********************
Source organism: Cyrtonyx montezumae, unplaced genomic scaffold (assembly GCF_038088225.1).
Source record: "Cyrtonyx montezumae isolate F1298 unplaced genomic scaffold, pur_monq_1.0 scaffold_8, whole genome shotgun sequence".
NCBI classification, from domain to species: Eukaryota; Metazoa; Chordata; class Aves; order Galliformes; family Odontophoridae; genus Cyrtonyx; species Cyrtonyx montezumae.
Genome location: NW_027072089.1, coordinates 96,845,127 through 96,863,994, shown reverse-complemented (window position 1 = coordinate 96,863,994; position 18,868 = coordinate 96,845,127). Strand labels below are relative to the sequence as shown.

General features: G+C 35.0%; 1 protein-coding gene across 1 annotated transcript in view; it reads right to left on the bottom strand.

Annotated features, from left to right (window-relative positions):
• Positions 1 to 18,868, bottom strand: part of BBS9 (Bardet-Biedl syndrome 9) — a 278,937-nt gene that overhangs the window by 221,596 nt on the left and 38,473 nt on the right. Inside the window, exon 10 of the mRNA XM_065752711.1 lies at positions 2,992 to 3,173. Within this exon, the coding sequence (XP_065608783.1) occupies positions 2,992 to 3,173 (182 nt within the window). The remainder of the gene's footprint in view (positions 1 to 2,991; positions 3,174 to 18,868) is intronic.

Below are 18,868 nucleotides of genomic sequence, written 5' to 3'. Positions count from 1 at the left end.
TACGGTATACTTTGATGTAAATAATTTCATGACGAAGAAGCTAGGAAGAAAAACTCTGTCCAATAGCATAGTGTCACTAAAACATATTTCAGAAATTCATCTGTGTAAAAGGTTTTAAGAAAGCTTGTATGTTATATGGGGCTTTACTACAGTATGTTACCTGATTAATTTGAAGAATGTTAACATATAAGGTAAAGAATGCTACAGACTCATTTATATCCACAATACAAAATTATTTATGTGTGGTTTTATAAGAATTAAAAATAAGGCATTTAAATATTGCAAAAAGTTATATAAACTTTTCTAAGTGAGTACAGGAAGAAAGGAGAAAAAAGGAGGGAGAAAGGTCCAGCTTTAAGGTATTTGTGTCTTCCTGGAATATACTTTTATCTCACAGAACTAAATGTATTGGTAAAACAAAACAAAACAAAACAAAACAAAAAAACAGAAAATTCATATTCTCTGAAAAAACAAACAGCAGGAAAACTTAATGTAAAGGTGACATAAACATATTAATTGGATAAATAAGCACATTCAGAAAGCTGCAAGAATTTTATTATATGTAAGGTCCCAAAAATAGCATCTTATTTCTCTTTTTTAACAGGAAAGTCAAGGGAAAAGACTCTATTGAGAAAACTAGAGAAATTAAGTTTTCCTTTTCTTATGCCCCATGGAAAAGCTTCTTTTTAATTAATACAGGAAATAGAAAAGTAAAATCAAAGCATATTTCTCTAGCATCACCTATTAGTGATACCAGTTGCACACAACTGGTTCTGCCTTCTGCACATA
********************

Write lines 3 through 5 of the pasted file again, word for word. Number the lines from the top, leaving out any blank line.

NCBI classification, from domain to species: Eukaryota; Metazoa; Chordata; class Aves; order Galliformes; family Odontophoridae; genus Cyrtonyx; species Cyrtonyx montezumae.
Genome location: NW_027072089.1, coordinates 96,845,127 through 96,863,994, shown reverse-complemented (window position 1 = coordinate 96,863,994; position 18,868 = coordinate 96,845,127). Strand labels below are relative to the sequence as shown.

General features: G+C 35.0%; 1 protein-coding gene across 1 annotated transcript in view; it reads right to left on the bottom strand.